Ian Gibbs, National Technical Manager, Sergon Building Consultants (Sedgwick)
When a building has been flooded or suffered a major water leak, even the most experienced construction professional is likely to recommend a complete strip out of all the damaged internal materials. However, the latest research has demonstrated that many of these materials, such as plasterwork, plasterboard and wood, are resilient to water and, with the right drying regime, will recover perfectly well when left in situ.
Any additional strip out work only exacerbates the problem for property owners. When a contractor removes resilient materials, which they believe are water damaged, it adds to the specification for repair works and cost. The tenants are also out of their property for longer than necessary, and all the time the building is uninhabitable, it increases costs for the property owner.
Educating the construction industry on how many building materials are resilient to water is a real challenge, and this general lack of understanding means that property owners don’t always get the most up-to-date advice.
The increasing frequency and severity of flooding has created a greater emphasis on this whole issue and improvements in our flood defences are not the solution. Two years ago, the Government set up the DEFRA’s Resilience Round Table, bringing together a diverse group of interested parties – the Environment Agency, DEFRA, universities, the insurance industry, not for profit organisations, etc. Their remit is to find ways of increasing the uptake of resilience measures, which involves research into resilient materials.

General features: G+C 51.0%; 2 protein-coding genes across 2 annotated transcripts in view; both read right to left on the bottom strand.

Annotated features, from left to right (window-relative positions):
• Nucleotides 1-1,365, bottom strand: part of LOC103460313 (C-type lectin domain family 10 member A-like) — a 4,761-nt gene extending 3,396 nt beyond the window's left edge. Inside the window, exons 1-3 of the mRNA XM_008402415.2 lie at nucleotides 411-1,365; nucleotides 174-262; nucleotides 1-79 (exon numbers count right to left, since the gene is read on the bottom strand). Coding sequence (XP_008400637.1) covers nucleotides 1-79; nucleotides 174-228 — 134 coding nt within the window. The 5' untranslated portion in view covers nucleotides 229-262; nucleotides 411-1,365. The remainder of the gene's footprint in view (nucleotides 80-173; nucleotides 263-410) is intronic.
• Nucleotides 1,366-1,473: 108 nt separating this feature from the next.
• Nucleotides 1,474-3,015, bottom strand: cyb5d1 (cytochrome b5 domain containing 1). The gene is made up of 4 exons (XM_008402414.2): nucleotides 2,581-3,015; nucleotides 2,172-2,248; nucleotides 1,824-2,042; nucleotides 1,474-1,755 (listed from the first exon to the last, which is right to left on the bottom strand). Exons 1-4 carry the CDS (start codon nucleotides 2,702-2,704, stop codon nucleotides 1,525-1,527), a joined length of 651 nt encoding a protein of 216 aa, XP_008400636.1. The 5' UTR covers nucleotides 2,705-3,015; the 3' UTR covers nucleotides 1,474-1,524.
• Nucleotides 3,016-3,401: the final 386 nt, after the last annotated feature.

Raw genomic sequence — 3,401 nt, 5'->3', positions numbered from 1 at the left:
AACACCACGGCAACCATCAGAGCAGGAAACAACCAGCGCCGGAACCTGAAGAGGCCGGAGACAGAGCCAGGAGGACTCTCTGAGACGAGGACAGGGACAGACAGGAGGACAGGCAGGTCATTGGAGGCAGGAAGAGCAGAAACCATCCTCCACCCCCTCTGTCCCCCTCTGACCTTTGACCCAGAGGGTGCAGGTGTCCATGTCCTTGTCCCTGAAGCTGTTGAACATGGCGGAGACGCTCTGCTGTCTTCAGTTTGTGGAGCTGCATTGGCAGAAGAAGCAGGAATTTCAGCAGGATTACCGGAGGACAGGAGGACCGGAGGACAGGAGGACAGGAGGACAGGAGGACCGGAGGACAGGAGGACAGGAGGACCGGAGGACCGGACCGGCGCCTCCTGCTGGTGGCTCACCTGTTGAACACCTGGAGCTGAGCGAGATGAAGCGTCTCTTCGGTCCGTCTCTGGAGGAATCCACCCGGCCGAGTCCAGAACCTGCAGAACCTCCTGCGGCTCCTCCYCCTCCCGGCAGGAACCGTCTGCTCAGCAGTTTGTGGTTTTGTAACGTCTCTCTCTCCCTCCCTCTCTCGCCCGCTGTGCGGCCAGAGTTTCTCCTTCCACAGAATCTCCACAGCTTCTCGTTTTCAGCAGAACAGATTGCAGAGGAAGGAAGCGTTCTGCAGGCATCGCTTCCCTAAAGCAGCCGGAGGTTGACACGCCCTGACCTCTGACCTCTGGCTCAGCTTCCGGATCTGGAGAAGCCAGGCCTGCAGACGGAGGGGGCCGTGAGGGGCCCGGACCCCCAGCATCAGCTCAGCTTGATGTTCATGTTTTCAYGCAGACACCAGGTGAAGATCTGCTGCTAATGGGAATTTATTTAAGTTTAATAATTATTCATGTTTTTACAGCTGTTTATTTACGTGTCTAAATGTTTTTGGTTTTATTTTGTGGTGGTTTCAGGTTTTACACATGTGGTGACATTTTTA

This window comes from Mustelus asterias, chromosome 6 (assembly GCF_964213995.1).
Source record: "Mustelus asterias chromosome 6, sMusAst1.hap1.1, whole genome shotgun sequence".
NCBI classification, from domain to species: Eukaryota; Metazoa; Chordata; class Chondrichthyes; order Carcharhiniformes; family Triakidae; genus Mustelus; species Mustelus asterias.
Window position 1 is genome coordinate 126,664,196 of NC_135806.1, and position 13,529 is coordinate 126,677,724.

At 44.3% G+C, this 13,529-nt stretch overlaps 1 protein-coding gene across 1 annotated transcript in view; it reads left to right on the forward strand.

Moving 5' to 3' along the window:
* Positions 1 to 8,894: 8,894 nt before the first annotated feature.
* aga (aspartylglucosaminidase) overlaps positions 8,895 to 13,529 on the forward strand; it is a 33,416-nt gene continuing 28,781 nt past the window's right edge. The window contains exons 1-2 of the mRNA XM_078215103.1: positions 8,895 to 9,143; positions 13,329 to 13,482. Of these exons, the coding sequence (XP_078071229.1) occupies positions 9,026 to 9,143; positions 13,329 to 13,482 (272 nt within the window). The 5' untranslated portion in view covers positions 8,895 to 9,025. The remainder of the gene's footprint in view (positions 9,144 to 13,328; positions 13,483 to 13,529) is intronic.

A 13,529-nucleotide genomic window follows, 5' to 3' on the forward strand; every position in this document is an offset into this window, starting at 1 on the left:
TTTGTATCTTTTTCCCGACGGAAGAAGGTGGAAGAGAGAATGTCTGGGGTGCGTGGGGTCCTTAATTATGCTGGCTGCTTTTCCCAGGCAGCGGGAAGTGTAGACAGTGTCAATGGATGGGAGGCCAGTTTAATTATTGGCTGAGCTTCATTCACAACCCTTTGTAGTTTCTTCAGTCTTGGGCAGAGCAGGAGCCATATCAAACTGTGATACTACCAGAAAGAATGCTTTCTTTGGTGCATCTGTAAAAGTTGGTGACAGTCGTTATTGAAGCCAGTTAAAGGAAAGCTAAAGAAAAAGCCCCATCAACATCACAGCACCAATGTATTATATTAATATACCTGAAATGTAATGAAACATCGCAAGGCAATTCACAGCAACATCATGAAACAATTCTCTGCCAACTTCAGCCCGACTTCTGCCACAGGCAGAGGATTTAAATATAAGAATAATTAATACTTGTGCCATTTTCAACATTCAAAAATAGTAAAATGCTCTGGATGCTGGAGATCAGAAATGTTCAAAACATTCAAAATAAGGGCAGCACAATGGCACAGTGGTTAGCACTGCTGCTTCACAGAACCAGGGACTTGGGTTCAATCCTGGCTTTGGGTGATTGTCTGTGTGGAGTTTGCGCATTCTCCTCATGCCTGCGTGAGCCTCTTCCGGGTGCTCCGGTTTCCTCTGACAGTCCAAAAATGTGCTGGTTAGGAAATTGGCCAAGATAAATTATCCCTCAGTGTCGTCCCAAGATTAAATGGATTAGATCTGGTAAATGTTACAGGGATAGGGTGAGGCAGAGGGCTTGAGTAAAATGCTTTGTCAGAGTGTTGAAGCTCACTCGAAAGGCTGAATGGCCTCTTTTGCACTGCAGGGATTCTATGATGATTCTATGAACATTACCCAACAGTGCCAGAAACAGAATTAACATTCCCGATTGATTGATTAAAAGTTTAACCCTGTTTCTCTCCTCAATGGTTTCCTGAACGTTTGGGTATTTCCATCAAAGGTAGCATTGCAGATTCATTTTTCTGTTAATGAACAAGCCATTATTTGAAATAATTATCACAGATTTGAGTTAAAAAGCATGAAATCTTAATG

Definite progress has been made. One of the Round Table task groups focuses on the area of certification and standards, and a Code of Practice is due to be launched in early 2019. This Code of Practice will provide information that gives a better understanding of resilience, whatever the source of the water damage, and a guide for property owners on how they can make their buildings more resilient to flooding.
Long-term, we must increase our investment in property level resilience to reduce the impact of flooding on property owners, across the UK. However, the right advice in developing resilience in housing stock is needed if owners are to invest wisely. A professional assessment of the flood risk and advice on how best to respond to water damage incidents is required, together with a detailed specification of the most suitable resilient repairs and refurbishment.
As a business, we’ve been advising property owners on resilience measures and construction for many years. Through wider research and extensive claims experience, we have a clear understanding of the problem, and we’ve pioneered the minimal “soft strip out” approach, which attempts to dry many materials in situ. Recognising the resilience of individual materials is essential, together with the options for effective drying, while considering the cost/benefits. It also requires the support of an integrated supply chain, which grasps this approach, and will deliver the best results.
There’s still a long way for the construction industry to go but there are increasing examples of good practice, and this will develop further with the support of the Resilience Round Table.
Ian Gibbs will be speaking about insuring against risk at a free event on 26th September in Watford: Maintaining Social Housing safety, security & Reputation supported by Building Research Establishment, the Northern Housing consortium, Styles and Wood, Aviva, Sedgwick and Business in the Community. Book your free place.